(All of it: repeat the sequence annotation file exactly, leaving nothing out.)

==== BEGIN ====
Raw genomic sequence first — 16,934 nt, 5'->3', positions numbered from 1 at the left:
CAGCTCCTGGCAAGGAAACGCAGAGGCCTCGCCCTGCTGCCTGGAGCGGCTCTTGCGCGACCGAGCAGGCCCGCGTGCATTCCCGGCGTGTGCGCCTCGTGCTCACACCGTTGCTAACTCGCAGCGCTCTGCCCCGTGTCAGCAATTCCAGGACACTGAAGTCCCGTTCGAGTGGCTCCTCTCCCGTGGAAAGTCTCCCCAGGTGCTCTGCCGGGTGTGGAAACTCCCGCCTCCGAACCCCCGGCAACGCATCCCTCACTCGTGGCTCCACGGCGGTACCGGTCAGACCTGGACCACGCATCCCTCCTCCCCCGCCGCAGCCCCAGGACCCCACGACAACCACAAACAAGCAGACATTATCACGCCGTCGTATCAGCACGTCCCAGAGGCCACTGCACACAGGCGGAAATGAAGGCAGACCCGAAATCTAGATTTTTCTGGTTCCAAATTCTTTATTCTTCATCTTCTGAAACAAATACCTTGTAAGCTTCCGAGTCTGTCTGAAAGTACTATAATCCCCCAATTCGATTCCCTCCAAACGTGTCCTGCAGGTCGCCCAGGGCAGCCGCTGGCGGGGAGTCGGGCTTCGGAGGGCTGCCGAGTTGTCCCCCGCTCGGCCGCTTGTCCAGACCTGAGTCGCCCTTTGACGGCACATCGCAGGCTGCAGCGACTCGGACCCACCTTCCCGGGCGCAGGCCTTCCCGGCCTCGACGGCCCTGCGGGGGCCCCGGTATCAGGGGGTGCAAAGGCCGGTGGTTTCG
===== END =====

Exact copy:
Raw genomic sequence first — 16,934 nt, 5'->3', positions numbered from 1 at the left:
CAGCTCCTGGCAAGGAAACGCAGAGGCCTCGCCCTGCTGCCTGGAGCGGCTCTTGCGCGACCGAGCAGGCCCGCGTGCATTCCCGGCGTGTGCGCCTCGTGCTCACACCGTTGCTAACTCGCAGCGCTCTGCCCCGTGTCAGCAATTCCAGGACACTGAAGTCCCGTTCGAGTGGCTCCTCTCCCGTGGAAAGTCTCCCCAGGTGCTCTGCCGGGTGTGGAAACTCCCGCCTCCGAACCCCCGGCAACGCATCCCTCACTCGTGGCTCCACGGCGGTACCGGTCAGACCTGGACCACGCATCCCTCCTCCCCCGCCGCAGCCCCAGGACCCCACGACAACCACAAACAAGCAGACATTATCACGCCGTCGTATCAGCACGTCCCAGAGGCCACTGCACACAGGCGGAAATGAAGGCAGACCCGAAATCTAGATTTTTCTGGTTCCAAATTCTTTATTCTTCATCTTCTGAAACAAATACCTTGTAAGCTTCCGAGTCTGTCTGAAAGTACTATAATCCCCCAATTCGATTCCCTCCAAACGTGTCCTGCAGGTCGCCCAGGGCAGCCGCTGGCGGGGAGTCGGGCTTCGGAGGGCTGCCGAGTTGTCCCCCGCTCGGCCGCTTGTCCAGACCTGAGTCGCCCTTTGACGGCACATCGCAGGCTGCAGCGACTCGGACCCACCTTCCCGGGCGCAGGCCTTCCCGGCCTCGACGGCCCTGCGGGGGCCCCGGTATCAGGGGGTGCAAAGGCCGGTGGTTTCG